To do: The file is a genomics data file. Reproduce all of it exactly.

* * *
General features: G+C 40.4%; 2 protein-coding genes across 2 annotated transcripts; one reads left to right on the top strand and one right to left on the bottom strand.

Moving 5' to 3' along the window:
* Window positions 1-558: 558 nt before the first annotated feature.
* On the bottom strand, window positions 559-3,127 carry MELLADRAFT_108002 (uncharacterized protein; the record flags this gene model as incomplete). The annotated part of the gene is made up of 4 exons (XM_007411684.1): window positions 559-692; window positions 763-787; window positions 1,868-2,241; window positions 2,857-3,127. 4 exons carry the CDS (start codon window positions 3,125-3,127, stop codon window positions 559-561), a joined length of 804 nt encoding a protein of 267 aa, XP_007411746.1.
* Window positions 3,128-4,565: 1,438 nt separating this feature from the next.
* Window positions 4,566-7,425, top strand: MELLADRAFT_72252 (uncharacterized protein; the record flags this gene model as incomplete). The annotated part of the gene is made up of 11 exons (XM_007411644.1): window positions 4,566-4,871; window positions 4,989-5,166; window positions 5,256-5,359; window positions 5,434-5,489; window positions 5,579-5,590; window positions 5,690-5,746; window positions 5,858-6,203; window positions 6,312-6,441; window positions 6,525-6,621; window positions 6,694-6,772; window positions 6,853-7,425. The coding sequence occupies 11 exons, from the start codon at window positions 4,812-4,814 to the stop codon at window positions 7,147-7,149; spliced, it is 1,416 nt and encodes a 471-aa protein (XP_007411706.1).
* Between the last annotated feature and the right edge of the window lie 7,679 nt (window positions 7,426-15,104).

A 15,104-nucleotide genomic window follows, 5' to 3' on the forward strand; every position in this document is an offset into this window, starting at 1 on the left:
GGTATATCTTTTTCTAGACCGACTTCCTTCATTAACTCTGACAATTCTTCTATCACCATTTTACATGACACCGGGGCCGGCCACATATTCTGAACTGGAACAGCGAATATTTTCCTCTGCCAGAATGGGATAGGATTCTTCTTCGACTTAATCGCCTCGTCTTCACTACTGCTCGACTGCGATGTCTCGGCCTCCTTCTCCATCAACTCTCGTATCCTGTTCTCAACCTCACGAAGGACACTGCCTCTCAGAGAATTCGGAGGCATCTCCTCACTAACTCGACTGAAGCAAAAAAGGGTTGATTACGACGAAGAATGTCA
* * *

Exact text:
General features: G+C 40.4%; 2 protein-coding genes across 2 annotated transcripts; one reads left to right on the top strand and one right to left on the bottom strand.

Moving 5' to 3' along the window:
* Window positions 1-558: 558 nt before the first annotated feature.
* On the bottom strand, window positions 559-3,127 carry MELLADRAFT_108002 (uncharacterized protein; the record flags this gene model as incomplete). The annotated part of the gene is made up of 4 exons (XM_007411684.1): window positions 559-692; window positions 763-787; window positions 1,868-2,241; window positions 2,857-3,127. 4 exons carry the CDS (start codon window positions 3,125-3,127, stop codon window positions 559-561), a joined length of 804 nt encoding a protein of 267 aa, XP_007411746.1.
* Window positions 3,128-4,565: 1,438 nt separating this feature from the next.
* Window positions 4,566-7,425, top strand: MELLADRAFT_72252 (uncharacterized protein; the record flags this gene model as incomplete). The annotated part of the gene is made up of 11 exons (XM_007411644.1): window positions 4,566-4,871; window positions 4,989-5,166; window positions 5,256-5,359; window positions 5,434-5,489; window positions 5,579-5,590; window positions 5,690-5,746; window positions 5,858-6,203; window positions 6,312-6,441; window positions 6,525-6,621; window positions 6,694-6,772; window positions 6,853-7,425. The coding sequence occupies 11 exons, from the start codon at window positions 4,812-4,814 to the stop codon at window positions 7,147-7,149; spliced, it is 1,416 nt and encodes a 471-aa protein (XP_007411706.1).
* Between the last annotated feature and the right edge of the window lie 7,679 nt (window positions 7,426-15,104).

A 15,104-nucleotide genomic window follows, 5' to 3' on the forward strand; every position in this document is an offset into this window, starting at 1 on the left:
GGTATATCTTTTTCTAGACCGACTTCCTTCATTAACTCTGACAATTCTTCTATCACCATTTTACATGACACCGGGGCCGGCCACATATTCTGAACTGGAACAGCGAATATTTTCCTCTGCCAGAATGGGATAGGATTCTTCTTCGACTTAATCGCCTCGTCTTCACTACTGCTCGACTGCGATGTCTCGGCCTCCTTCTCCATCAACTCTCGTATCCTGTTCTCAACCTCACGAAGGACACTGCCTCTCAGAGAATTCGGAGGCATCTCCTCACTAACTCGACTGAAGCAAAAAAGGGTTGATTACGACGAAGAATGTCA